Back in June, when President Obama and his family toured a couple of national parks, the president took the opportunity to deliver some remarks on climate change.

That’s no surprise, but he also touched on some talking points shared by the Centennial Initiative, a coalition of “civil rights, environmental justice, conservation groups and community leaders and activists” whose goal is to “increase inclusion and representation of America’s communities of color in our national parks and other public lands.”

Among the changes encouraged by the Centennial Initiative is a redesign of all national parks to remove intimidating imagery, such as the vehicles driven by and uniforms worn by park rangers, both of which “have law enforcement connotations” and therefore “present a significant impediment to engaging all Americans.”

On Monday, a new study by the Center for American Progress and Conservation Science Partners suggested further actions were needed to promote access and inclusion as the National Park Service celebrated its centennial.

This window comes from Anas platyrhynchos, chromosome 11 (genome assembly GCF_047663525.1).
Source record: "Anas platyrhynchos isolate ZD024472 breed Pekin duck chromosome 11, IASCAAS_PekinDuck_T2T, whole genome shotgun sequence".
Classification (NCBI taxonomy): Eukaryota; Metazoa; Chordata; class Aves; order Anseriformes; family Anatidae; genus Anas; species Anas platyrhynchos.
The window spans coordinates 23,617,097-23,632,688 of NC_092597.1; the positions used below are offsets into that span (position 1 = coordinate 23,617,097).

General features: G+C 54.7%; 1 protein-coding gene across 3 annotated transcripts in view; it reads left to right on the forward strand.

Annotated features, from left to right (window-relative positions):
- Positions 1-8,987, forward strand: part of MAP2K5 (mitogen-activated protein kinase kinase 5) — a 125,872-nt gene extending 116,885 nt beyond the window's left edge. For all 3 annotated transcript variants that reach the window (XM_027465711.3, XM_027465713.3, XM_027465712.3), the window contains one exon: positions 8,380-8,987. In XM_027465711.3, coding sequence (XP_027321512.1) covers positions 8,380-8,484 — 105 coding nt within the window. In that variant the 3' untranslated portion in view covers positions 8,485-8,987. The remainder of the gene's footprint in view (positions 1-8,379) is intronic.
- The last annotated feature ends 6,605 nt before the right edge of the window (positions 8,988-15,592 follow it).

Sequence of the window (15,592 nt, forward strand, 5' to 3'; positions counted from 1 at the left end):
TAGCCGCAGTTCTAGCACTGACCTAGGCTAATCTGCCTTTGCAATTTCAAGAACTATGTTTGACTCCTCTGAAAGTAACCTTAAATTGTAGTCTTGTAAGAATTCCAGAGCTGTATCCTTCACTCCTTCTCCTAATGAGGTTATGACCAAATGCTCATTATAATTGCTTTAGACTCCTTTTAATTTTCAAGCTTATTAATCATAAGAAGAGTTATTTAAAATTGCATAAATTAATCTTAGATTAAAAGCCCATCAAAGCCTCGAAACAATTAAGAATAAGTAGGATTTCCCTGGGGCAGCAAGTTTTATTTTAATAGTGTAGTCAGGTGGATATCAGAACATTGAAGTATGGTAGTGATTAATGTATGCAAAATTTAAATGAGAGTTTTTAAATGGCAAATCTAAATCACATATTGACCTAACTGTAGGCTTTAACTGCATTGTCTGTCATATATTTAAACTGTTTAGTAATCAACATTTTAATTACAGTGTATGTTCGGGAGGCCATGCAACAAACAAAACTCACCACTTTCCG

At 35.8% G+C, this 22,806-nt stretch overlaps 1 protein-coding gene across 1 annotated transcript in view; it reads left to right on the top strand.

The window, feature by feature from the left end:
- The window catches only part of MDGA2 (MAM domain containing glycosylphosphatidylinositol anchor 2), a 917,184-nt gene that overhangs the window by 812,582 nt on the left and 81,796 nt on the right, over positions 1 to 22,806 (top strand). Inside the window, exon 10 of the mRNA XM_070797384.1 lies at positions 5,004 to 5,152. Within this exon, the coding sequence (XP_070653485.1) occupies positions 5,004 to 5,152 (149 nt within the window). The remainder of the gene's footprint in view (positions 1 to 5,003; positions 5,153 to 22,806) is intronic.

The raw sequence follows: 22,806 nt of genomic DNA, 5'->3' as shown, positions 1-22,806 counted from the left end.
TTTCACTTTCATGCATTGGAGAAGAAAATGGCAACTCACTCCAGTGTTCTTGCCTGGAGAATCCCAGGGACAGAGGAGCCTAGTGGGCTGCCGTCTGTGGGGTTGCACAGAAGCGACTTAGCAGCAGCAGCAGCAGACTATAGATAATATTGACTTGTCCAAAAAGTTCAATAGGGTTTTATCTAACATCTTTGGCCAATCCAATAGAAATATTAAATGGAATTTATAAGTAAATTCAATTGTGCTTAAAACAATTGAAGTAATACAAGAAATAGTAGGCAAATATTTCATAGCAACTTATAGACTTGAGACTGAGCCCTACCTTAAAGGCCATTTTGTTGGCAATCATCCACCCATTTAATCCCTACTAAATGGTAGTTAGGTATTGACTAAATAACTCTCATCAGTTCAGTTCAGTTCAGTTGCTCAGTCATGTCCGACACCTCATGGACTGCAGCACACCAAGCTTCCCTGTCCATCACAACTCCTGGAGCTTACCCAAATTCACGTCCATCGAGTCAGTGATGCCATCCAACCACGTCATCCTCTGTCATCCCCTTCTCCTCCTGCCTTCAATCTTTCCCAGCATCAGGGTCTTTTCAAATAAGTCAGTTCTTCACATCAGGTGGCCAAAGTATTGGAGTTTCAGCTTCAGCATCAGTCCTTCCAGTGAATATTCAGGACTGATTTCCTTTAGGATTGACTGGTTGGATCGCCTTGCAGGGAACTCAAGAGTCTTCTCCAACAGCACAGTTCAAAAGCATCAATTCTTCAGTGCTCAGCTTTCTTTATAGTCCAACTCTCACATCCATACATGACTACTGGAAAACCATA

Hey, access is a very important, especially as the word is defined by progressives and Democrats; take a look:

What happened to those two free years of community college everyone was promised anyway?

And now it’s time to expand access to nature to all.

The study found that “communities of color and low income communities in the West have disproportionately less open space and natural areas nearby than does the overall population in their states” and posits that “correcting for these types of inequities should be a priority when considering designating new public lands or expanding existing boundaries.”

Hey smart guy, not everyone can just “access” a bus. That’s why the 2009 stimulus included $8 billion to start construction of the high-speed rail system we all access and enjoy today.

The president’s already juggling about a dozen No. 1 priorities, but we’re sure he’ll address access to natural areas too before his term is up.

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Which was scarier: President Obama’s bear impression, or the park rangers’ intimidating uniforms?